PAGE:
It’s always nice to know when someone who has dealt with serious hardship turns around and uses their misfortune to make the world a better place for others. That’s what Georgetown resident Vicki Boyles is doing here in Kentucky. Boyles suffered a traumatic brain injury (TBI) in 2004 when she was a victim of a rear-end vehicle collision. Since her long recovery, she’s devoted much of her time to making sure that cyclists, most of them youngsters, are well-protected from TBI. She’s a member of the governing board for a non-profit group, TJ’s Warriors. It’s an organization whose mission is to provide free bike helmets, primarily to children. “The mission,” Boyles says, “is to protect them one helmet at a time.” The organization recently partnered with the Brain Injury Alliance of Kentucky to distribute 89 free bike helmets to adults and children who would have had difficulty affording to pay for the valuable safety devices. And on October 20, of this year, it distributed more bike helmets to both adults and children at the Georgetown Safety Fair at Georgetown College outside of Lexington. TJ’s Warriors was recently established this past August. It’s named for a (now) 14-year-old boy (TJ Floyd) who was not wearing a protective helmet when he suffered a brain injury in a bicycle accident at age seven. “TJ had to have brain surgery and is still relearning to walk,” Boyles said. Boyles had her own long recovery since her brain injury 14 years ago when her car was hit from behind; she wasn’t wearing a seat belt and was thrown all around her vehicle “like a human ping-pong ball,” she confesses. Her TBI involved a brain hemorrhage, and Boyles was in a coma for around a week. Her wound was left open during her coma in order to drain before being closed with staples. “With a brain injury you have to learn a new normal,” Boyles says. The number one thing with my brain injury was (controlling) impulsivity.” After her physical recovery, her lack of impulse control was marked by an inability to control spending with her many credit cards. She quickly maxed them out because of her poor impulse control from her TBI. Ultimately being referred to the Neuro Restorative in Georgetown, which assists recovering TBI victims, Boyles underwent behavioral and emotional counseling, along with speech, occupational, and cognitive therapy, the latter of which helped her to control her thoughts, feelings, and behaviors. But after her recovery, according to Boyles, she was still trying to find a voice to do something to give back, when she learned about TJ’s Warriors and immediately saw the match. “Who better to talk to people about brain injuries than someone who has gone through it and knows what is lacking and needs to be done?” At the Johnson Law Firm, we have seen how serious TBI can impact the lives of victims and their families. Approximately 1.7 million people suffer TBIs every year in the U.S., yet too little attention is paid to this serious condition. If you’re unfamiliar with TBI, now is a great opportunity to learn more. What is TBI? To briefly describe it, TBI is head trauma, or a serious concussion. TBI can be either closed or penetrating. Closed head injuries occur when the head sustains blunt force trauma by striking against an object. A penetrating TBI occurs when an object breaks through the skull and enters the brain. Vicki Boyles suffered a penetrating TBI. Signs of TBI include, but are not limited to, the following:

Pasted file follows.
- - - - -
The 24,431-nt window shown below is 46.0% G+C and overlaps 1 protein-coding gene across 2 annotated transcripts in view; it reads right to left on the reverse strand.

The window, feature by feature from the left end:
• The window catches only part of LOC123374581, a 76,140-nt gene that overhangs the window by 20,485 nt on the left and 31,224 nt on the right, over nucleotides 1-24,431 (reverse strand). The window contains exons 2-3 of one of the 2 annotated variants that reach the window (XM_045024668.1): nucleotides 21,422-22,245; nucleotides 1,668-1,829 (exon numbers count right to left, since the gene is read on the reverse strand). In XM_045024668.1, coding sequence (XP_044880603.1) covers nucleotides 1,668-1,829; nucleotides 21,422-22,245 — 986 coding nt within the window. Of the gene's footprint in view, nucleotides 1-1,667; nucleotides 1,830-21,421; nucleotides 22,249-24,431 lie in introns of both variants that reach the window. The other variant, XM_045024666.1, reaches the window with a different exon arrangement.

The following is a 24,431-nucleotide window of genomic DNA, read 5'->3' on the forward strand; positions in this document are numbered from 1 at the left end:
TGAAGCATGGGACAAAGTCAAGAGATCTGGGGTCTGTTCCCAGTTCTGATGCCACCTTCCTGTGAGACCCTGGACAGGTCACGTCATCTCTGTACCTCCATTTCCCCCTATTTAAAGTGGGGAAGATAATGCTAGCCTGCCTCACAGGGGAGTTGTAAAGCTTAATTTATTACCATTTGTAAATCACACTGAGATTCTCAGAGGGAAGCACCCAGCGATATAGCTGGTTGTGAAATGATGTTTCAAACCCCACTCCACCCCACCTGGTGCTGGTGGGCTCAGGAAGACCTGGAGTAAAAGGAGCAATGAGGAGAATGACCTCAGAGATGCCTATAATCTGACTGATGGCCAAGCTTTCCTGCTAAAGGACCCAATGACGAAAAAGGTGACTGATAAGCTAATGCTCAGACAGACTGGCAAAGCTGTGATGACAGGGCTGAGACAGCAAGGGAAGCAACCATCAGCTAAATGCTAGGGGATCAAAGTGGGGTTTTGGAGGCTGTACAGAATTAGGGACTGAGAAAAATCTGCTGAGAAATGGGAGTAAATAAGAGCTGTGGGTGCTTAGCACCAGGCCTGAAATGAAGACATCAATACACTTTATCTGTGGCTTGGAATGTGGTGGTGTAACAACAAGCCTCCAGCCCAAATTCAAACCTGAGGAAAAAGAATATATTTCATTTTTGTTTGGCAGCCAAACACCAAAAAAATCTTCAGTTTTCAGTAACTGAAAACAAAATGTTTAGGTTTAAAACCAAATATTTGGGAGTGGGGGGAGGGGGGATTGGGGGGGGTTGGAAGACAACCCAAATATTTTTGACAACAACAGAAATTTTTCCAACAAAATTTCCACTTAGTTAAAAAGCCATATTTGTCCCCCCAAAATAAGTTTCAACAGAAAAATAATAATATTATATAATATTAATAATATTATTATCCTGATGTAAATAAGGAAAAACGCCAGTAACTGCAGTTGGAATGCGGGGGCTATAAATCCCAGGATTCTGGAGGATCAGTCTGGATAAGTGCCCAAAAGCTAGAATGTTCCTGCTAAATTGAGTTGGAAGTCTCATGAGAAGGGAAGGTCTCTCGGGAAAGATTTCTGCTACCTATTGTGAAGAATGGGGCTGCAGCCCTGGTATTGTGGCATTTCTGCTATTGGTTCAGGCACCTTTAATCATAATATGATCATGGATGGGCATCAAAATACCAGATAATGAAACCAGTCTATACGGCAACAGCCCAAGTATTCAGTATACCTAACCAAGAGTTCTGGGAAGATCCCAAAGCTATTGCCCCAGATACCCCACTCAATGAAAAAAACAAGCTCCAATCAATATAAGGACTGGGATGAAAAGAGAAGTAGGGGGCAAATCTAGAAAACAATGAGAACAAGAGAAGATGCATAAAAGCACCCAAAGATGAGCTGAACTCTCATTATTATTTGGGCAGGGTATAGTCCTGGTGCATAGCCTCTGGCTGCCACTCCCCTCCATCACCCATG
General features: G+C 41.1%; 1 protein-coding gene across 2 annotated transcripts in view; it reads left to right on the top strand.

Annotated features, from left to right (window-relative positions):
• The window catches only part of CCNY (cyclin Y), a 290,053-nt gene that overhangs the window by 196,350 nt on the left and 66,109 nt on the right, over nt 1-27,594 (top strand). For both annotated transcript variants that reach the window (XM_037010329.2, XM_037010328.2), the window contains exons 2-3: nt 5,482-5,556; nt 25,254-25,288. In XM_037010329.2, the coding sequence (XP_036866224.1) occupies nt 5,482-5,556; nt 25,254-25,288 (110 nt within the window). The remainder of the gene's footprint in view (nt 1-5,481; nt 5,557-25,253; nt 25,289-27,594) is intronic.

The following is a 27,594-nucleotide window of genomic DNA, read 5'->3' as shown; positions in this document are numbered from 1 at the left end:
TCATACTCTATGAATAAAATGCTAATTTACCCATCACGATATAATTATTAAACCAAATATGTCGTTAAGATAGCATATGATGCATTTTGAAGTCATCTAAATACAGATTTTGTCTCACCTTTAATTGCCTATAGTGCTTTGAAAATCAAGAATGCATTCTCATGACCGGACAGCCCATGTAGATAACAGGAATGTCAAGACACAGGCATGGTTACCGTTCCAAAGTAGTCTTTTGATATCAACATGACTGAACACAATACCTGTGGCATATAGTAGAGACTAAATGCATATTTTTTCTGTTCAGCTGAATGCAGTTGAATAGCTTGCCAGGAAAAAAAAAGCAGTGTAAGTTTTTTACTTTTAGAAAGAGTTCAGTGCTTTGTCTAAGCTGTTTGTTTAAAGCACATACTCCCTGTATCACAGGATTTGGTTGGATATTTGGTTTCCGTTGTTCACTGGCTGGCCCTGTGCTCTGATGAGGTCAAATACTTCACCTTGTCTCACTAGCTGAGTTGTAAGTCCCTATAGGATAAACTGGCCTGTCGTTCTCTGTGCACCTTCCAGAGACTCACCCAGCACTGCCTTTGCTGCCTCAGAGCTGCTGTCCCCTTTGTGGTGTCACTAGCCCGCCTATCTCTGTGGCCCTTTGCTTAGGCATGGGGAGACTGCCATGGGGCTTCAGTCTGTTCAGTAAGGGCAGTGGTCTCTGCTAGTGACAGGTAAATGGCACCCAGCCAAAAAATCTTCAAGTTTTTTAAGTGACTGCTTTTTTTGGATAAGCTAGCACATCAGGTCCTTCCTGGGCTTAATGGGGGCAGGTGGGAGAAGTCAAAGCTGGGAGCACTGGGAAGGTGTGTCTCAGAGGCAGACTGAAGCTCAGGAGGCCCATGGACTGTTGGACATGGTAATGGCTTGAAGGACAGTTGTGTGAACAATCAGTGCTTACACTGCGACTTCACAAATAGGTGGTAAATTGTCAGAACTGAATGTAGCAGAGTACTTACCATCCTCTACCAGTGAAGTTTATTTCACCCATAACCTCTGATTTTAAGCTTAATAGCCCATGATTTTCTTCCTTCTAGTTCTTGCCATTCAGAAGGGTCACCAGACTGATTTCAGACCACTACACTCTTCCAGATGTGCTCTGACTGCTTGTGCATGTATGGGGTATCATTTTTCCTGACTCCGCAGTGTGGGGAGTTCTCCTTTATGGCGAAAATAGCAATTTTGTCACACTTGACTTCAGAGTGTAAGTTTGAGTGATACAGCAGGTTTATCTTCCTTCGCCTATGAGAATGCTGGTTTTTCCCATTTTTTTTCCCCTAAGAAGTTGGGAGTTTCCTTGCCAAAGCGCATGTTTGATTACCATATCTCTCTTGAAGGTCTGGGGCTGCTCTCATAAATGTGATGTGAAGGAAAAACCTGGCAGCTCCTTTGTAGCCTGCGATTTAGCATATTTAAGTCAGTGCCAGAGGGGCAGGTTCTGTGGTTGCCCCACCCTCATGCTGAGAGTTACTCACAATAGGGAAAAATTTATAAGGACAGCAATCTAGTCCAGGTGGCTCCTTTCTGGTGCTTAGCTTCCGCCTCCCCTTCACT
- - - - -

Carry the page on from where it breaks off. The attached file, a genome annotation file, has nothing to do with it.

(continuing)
- Physical symptoms: Seizures, headaches, dizziness, sometimes loss of consciousness, and/or limited paralysis in arms or legs
- Sensory problems: Loss of balance, less sensitive to lights, sounds, sense of touch
- Behavior changes: Outbursts, anger, depression or anxiety for no apparent reason
- Challenges to thinking skills: Shorter attention span, difficulty with memory, and problem-solving, or learning new skills
- Difficulty with speech: Slurred words, speaking with less clarity or conviction, or using incomplete sentences or thoughts.